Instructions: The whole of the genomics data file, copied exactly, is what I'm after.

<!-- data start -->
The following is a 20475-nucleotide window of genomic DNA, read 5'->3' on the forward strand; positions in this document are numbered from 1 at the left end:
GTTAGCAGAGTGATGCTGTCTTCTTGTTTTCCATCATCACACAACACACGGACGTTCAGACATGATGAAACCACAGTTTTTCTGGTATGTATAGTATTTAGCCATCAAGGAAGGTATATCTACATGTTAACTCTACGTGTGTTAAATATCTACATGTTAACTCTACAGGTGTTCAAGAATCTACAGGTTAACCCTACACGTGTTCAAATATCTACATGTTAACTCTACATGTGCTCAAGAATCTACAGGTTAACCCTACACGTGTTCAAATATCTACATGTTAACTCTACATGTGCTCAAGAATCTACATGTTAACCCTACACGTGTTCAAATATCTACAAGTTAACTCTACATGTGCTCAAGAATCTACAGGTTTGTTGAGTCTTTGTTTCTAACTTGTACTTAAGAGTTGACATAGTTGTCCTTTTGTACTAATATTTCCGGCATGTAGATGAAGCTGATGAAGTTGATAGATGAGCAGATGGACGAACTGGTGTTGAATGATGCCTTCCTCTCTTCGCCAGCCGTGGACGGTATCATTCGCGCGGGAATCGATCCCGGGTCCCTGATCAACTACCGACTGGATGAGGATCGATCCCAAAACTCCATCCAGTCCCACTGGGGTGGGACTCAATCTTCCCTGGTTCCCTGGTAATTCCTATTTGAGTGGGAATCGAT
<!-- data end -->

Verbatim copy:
The following is a 20475-nucleotide window of genomic DNA, read 5'->3' on the forward strand; positions in this document are numbered from 1 at the left end:
GTTAGCAGAGTGATGCTGTCTTCTTGTTTTCCATCATCACACAACACACGGACGTTCAGACATGATGAAACCACAGTTTTTCTGGTATGTATAGTATTTAGCCATCAAGGAAGGTATATCTACATGTTAACTCTACGTGTGTTAAATATCTACATGTTAACTCTACAGGTGTTCAAGAATCTACAGGTTAACCCTACACGTGTTCAAATATCTACATGTTAACTCTACATGTGCTCAAGAATCTACAGGTTAACCCTACACGTGTTCAAATATCTACATGTTAACTCTACATGTGCTCAAGAATCTACATGTTAACCCTACACGTGTTCAAATATCTACAAGTTAACTCTACATGTGCTCAAGAATCTACAGGTTTGTTGAGTCTTTGTTTCTAACTTGTACTTAAGAGTTGACATAGTTGTCCTTTTGTACTAATATTTCCGGCATGTAGATGAAGCTGATGAAGTTGATAGATGAGCAGATGGACGAACTGGTGTTGAATGATGCCTTCCTCTCTTCGCCAGCCGTGGACGGTATCATTCGCGCGGGAATCGATCCCGGGTCCCTGATCAACTACCGACTGGATGAGGATCGATCCCAAAACTCCATCCAGTCCCACTGGGGTGGGACTCAATCTTCCCTGGTTCCCTGGTAATTCCTATTTGAGTGGGAATCGAT